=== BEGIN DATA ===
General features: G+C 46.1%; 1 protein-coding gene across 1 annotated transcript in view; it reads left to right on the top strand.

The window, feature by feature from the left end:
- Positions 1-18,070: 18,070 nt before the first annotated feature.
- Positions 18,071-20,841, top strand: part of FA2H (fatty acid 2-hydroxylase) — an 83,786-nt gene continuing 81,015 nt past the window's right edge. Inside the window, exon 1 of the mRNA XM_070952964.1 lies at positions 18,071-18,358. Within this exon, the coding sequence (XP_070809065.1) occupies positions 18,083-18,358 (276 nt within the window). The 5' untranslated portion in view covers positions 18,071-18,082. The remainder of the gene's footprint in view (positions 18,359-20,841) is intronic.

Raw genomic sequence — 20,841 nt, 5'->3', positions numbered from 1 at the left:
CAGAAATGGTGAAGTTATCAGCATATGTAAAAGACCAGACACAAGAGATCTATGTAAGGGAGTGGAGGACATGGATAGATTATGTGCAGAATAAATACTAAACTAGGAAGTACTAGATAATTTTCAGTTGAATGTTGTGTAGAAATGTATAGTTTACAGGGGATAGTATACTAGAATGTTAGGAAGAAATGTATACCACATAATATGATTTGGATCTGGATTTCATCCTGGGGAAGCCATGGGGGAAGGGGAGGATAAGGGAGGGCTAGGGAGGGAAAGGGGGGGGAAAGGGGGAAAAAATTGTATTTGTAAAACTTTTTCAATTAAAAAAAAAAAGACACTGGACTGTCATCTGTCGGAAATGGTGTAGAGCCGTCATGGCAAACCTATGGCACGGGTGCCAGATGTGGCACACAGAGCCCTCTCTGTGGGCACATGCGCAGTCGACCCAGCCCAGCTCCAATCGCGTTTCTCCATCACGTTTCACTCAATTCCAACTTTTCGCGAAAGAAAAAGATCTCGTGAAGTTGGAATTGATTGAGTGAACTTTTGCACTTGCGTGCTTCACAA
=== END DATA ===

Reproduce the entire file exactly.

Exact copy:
General features: G+C 46.1%; 1 protein-coding gene across 1 annotated transcript in view; it reads left to right on the top strand.

The window, feature by feature from the left end:
- Positions 1-18,070: 18,070 nt before the first annotated feature.
- Positions 18,071-20,841, top strand: part of FA2H (fatty acid 2-hydroxylase) — an 83,786-nt gene continuing 81,015 nt past the window's right edge. Inside the window, exon 1 of the mRNA XM_070952964.1 lies at positions 18,071-18,358. Within this exon, the coding sequence (XP_070809065.1) occupies positions 18,083-18,358 (276 nt within the window). The 5' untranslated portion in view covers positions 18,071-18,082. The remainder of the gene's footprint in view (positions 18,359-20,841) is intronic.

Raw genomic sequence — 20,841 nt, 5'->3', positions numbered from 1 at the left:
CAGAAATGGTGAAGTTATCAGCATATGTAAAAGACCAGACACAAGAGATCTATGTAAGGGAGTGGAGGACATGGATAGATTATGTGCAGAATAAATACTAAACTAGGAAGTACTAGATAATTTTCAGTTGAATGTTGTGTAGAAATGTATAGTTTACAGGGGATAGTATACTAGAATGTTAGGAAGAAATGTATACCACATAATATGATTTGGATCTGGATTTCATCCTGGGGAAGCCATGGGGGAAGGGGAGGATAAGGGAGGGCTAGGGAGGGAAAGGGGGGGGAAAGGGGGAAAAAATTGTATTTGTAAAACTTTTTCAATTAAAAAAAAAAAGACACTGGACTGTCATCTGTCGGAAATGGTGTAGAGCCGTCATGGCAAACCTATGGCACGGGTGCCAGATGTGGCACACAGAGCCCTCTCTGTGGGCACATGCGCAGTCGACCCAGCCCAGCTCCAATCGCGTTTCTCCATCACGTTTCACTCAATTCCAACTTTTCGCGAAAGAAAAAGATCTCGTGAAGTTGGAATTGATTGAGTGAACTTTTGCACTTGCGTGCTTCACAA